Imperfect Label Information in Multimodal Human-Centric Machine Learning
Multimodal machine learning studies the ability to take multiple streams of input data to make predictions on an output. The classic notion is that by using multiple streams of input, we can make better predictions by accounting for multiple contexts. Such applications include audio-visual speech recognition, emotion prediction, and much more. While this research has enabled novel and effective ways to fuse the data for improved modeling performance, few works have examined how highly uncertain and varied human opinions and behavior can impact model performance.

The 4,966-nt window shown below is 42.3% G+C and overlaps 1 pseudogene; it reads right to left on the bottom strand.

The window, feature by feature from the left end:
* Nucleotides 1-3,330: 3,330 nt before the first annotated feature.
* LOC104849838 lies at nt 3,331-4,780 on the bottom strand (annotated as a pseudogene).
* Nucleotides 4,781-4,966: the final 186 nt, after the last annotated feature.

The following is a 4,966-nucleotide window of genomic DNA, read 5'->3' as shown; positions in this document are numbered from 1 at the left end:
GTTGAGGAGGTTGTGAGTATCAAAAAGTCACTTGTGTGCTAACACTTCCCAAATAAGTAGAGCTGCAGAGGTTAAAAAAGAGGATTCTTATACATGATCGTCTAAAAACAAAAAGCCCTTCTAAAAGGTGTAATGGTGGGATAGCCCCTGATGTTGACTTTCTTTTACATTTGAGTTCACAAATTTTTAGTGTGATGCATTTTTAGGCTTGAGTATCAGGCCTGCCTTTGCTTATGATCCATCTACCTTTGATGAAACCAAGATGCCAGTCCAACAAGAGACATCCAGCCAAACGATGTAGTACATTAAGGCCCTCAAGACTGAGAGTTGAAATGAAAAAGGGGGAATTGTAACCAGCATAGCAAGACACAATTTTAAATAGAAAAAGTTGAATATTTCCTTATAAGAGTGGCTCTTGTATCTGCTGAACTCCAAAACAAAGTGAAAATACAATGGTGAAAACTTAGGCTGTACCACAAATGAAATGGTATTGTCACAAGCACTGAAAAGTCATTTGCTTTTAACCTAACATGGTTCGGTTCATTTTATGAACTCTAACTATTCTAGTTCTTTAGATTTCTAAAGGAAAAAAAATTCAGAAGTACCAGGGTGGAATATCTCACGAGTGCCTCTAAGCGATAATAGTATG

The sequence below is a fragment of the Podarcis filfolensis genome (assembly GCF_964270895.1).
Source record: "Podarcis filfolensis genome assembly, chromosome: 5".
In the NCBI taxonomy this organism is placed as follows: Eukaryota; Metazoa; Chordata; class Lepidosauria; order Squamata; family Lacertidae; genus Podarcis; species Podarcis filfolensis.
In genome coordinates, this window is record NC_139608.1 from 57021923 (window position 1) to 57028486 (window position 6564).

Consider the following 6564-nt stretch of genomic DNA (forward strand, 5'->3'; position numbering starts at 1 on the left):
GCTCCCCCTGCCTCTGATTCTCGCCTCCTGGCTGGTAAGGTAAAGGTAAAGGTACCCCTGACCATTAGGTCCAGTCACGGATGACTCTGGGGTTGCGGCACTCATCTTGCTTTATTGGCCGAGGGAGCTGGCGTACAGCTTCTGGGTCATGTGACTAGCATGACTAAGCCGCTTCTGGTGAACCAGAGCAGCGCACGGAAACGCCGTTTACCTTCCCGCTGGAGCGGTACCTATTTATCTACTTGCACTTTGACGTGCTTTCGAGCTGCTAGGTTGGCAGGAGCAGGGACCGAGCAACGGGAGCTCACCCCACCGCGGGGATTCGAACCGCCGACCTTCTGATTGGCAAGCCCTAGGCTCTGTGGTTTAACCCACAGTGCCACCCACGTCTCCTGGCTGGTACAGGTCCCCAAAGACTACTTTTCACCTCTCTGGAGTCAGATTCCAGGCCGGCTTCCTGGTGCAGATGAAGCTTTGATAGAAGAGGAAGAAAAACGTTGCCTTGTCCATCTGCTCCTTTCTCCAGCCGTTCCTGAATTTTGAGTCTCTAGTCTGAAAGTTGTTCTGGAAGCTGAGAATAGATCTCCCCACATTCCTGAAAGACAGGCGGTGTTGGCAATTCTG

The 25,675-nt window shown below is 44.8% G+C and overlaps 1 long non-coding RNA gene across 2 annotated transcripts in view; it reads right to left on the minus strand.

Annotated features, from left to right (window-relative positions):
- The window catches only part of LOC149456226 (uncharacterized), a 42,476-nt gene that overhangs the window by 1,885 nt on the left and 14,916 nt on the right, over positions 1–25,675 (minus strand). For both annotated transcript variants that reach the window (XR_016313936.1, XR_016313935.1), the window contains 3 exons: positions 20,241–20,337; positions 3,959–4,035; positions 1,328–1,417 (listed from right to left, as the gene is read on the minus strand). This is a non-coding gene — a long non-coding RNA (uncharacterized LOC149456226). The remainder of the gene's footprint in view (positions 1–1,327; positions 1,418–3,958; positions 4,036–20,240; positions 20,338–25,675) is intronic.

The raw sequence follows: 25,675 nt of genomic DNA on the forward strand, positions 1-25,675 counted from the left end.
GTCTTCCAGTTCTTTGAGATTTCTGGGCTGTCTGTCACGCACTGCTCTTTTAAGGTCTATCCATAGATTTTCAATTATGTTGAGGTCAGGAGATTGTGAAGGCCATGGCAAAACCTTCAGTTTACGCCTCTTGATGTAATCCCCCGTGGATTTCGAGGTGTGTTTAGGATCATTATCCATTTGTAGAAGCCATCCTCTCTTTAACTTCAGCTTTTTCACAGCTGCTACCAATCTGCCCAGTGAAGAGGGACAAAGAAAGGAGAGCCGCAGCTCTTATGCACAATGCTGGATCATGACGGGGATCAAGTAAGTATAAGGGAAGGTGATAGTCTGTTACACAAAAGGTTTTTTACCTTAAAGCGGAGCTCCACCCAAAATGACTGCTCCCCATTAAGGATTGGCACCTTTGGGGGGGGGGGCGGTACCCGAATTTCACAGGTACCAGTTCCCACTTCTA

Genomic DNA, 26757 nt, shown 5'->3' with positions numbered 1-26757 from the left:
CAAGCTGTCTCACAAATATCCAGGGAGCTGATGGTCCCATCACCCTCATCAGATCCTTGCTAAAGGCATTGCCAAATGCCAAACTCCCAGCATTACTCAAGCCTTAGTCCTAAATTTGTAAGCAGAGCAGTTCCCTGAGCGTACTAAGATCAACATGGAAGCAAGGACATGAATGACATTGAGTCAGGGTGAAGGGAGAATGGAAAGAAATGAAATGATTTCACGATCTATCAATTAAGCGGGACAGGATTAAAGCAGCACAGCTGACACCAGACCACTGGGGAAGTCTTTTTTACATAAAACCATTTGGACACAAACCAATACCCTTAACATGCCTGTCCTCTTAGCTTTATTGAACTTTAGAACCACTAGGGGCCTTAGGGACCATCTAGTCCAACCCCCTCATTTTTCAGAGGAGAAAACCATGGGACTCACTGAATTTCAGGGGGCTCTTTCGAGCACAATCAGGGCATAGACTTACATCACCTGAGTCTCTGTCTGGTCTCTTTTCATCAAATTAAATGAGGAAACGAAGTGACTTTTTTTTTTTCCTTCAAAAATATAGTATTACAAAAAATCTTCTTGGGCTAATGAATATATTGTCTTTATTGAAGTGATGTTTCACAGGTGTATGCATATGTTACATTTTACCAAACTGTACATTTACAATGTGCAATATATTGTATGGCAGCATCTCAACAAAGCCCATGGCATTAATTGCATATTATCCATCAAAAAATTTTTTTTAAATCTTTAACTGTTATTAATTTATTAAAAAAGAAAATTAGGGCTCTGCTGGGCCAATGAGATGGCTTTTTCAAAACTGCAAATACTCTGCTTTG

Accounting the variability or differences in human opinions is important for multimodal machine learning because in many human-centric applications the labels contain high degrees of uncertainty. One notable example of this is in predicting human sentiment or emotions. In current datasets, we do not get a complete picture for the variability of human opinions. This is further complicated by the fact that the inclusion of additional modalities leads to an increase in discriminating features, causing models to fit to imperfect data faster.
This thesis lays a foundation for examining the effect of label variability on multimodal algorithms and datasets. We propose and develop novel techniques for unimodal label tolerance and strive to bring this to a multimodal domain. The goal is that by explicitly accounting for ambiguities in the output, we can improve the effectiveness and understanding of label noise in a multimodal domain.